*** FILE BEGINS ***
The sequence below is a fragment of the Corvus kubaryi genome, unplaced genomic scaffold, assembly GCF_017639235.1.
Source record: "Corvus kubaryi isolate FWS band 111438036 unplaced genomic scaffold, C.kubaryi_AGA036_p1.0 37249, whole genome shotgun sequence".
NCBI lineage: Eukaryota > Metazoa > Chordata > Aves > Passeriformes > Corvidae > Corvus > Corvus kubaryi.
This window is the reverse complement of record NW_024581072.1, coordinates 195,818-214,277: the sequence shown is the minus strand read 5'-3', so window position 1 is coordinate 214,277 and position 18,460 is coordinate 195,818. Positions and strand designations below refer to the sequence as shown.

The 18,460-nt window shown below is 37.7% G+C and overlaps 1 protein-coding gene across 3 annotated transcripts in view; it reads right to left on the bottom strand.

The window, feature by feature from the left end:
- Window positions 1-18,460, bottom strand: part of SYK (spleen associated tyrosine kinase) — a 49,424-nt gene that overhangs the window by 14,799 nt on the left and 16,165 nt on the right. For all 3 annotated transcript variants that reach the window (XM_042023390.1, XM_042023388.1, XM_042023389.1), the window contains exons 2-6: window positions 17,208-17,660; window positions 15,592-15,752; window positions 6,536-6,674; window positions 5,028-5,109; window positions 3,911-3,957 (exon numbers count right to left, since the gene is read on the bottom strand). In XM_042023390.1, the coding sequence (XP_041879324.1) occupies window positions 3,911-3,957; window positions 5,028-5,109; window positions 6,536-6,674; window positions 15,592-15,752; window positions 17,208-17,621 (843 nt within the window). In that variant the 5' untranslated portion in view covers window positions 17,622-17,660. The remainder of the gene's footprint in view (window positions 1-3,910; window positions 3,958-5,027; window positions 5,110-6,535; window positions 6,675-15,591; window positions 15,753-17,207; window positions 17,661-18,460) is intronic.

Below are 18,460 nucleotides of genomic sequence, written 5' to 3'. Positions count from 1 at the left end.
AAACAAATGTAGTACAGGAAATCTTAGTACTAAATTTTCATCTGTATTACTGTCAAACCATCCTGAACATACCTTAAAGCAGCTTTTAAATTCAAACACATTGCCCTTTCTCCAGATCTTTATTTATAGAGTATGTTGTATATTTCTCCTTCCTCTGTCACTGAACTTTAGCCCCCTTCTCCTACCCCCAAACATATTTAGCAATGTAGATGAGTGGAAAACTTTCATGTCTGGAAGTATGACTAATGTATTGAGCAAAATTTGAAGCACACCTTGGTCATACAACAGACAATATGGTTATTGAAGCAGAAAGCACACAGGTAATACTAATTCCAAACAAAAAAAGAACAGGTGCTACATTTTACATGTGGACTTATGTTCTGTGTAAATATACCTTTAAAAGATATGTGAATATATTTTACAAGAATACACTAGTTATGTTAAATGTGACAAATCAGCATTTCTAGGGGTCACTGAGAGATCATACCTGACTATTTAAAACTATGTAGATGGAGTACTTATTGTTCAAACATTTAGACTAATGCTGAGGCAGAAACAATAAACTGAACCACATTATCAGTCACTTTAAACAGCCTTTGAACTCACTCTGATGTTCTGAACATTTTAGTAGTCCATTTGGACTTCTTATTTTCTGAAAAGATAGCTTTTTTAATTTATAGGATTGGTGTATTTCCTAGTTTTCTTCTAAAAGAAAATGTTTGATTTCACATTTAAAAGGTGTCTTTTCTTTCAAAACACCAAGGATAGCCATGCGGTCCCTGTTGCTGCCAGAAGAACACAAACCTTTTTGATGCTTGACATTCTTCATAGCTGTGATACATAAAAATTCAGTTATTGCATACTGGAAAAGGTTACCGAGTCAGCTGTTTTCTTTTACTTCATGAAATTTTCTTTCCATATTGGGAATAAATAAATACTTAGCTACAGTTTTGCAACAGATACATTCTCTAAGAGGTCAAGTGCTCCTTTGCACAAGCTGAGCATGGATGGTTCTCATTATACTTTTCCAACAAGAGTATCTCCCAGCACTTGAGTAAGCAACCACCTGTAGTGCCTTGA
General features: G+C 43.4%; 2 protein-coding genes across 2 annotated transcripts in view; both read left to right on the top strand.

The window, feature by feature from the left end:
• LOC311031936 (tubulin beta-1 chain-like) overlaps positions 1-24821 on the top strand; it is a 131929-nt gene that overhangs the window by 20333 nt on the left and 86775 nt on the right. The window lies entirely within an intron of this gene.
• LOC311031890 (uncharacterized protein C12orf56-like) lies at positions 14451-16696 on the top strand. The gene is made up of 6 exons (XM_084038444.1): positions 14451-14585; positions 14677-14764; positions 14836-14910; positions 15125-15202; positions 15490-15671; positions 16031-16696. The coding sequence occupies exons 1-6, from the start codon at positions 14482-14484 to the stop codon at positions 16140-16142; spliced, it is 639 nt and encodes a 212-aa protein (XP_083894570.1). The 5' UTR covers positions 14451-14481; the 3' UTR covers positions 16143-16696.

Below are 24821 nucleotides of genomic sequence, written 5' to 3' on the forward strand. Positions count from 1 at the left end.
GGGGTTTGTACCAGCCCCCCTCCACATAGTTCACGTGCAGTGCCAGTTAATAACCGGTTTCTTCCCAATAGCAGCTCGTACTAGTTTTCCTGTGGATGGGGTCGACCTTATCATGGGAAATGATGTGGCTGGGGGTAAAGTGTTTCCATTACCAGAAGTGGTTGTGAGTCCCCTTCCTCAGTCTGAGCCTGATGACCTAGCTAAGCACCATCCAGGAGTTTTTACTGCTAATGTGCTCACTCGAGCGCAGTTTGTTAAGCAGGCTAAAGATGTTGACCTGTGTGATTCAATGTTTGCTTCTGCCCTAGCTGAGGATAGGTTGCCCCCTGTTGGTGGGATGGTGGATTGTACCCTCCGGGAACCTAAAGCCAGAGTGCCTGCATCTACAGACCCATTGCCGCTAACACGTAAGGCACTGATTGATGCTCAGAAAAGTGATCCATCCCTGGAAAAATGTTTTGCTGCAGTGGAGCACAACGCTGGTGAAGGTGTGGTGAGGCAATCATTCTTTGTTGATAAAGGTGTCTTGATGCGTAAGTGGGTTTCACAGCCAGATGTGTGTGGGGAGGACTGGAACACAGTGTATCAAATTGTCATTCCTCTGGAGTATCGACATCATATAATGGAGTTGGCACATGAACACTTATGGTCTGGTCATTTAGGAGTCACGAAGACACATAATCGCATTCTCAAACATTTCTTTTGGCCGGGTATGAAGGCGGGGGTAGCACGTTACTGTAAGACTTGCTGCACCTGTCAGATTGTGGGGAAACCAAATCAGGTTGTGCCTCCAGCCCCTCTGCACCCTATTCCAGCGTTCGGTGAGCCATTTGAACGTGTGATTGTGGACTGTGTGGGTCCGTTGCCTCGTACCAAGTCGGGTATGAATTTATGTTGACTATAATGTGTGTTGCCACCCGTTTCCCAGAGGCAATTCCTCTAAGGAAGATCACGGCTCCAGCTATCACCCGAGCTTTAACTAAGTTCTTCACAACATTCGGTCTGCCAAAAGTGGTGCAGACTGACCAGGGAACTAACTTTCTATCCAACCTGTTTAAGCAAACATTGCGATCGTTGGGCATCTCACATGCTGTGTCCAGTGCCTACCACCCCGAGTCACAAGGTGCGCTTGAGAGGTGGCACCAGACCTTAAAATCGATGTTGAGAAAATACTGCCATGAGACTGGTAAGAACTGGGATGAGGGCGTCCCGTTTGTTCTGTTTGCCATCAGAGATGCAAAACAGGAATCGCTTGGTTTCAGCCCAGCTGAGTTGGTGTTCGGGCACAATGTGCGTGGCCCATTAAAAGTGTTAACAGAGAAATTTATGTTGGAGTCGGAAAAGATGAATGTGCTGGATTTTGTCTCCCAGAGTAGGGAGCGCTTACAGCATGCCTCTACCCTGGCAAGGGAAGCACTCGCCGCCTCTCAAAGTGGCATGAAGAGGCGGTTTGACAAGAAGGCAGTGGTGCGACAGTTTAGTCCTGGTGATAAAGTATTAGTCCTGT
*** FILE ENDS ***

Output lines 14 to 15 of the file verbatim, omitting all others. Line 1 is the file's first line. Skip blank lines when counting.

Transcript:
Below are 24821 nucleotides of genomic sequence, written 5' to 3' on the forward strand. Positions count from 1 at the left end.
GGGGTTTGTACCAGCCCCCCTCCACATAGTTCACGTGCAGTGCCAGTTAATAACCGGTTTCTTCCCAATAGCAGCTCGTACTAGTTTTCCTGTGGATGGGGTCGACCTTATCATGGGAAATGATGTGGCTGGGGGTAAAGTGTTTCCATTACCAGAAGTGGTTGTGAGTCCCCTTCCTCAGTCTGAGCCTGATGACCTAGCTAAGCACCATCCAGGAGTTTTTACTGCTAATGTGCTCACTCGAGCGCAGTTTGTTAAGCAGGCTAAAGATGTTGACCTGTGTGATTCAATGTTTGCTTCTGCCCTAGCTGAGGATAGGTTGCCCCCTGTTGGTGGGATGGTGGATTGTACCCTCCGGGAACCTAAAGCCAGAGTGCCTGCATCTACAGACCCATTGCCGCTAACACGTAAGGCACTGATTGATGCTCAGAAAAGTGATCCATCCCTGGAAAAATGTTTTGCTGCAGTGGAGCACAACGCTGGTGAAGGTGTGGTGAGGCAATCATTCTTTGTTGATAAAGGTGTCTTGATGCGTAAGTGGGTTTCACAGCCAGATGTGTGTGGGGAGGACTGGAACACAGTGTATCAAATTGTCATTCCTCTGGAGTATCGACATCATATAATGGAGTTGGCACATGAACACTTATGGTCTGGTCATTTAGGAGTCACGAAGACACATAATCGCATTCTCAAACATTTCTTTTGGCCGGGTATGAAGGCGGGGGTAGCACGTTACTGTAAGACTTGCTGCACCTGTCAGATTGTGGGGAAACCAAATCAGGTTGTGCCTCCAGCCCCTCTGCACCCTATTCCAGCGTTCGGTGAGCCATTTGAACGTGTGATTGTGGACTGTGTGGGTCCGTTGCCTCGTACCAAGTCGGGTATGAATTTATGTTGACTATAATGTGTGTTGCCACCCGTTTCCCAGAGGCAATTCCTCTAAGGAAGATCACGGCTCCAGCTATCACCCGAGCTTTAACTAAGTTCTTCACAACATTCGGTCTGCCAAAAGTGGTGCAGACTGACCAGGGAACTAACTTTCTATCCAACCTGTTTAAGCAAACATTGCGATCGTTGGGCATCTCACATGCTGTGTCCAGTGCCTACCACCCCGAGTCACAAGGTGCGCTTGAGAGGTGGCACCAGACCTTAAAATCGATGTTGAGAAAATACTGCCATGAGACTGGTAAGAACTGGGATGAGGGCGTCCCGTTTGTTCTGTTTGCCATCAGAGATGCAAAACAGGAATCGCTTGGTTTCAGCCCAGCTGAGTTGGTGTTCGGGCACAATGTGCGTGGCCCATTAAAAGTGTTAACAGAGAAATTTATGTTGGAGTCGGAAAAGATGAATGTGCTGGATTTTGTCTCCCAGAGTAGGGAGCGCTTACAGCATGCCTCTACCCTGGCAAGGGAAGCACTCGCCGCCTCTCAAAGTGGCATGAAGAGGCGGTTTGACAAGAAGGCAGTGGTGCGACAGTTTAGTCCTGGTGATAAAGTATTAGTCCTGT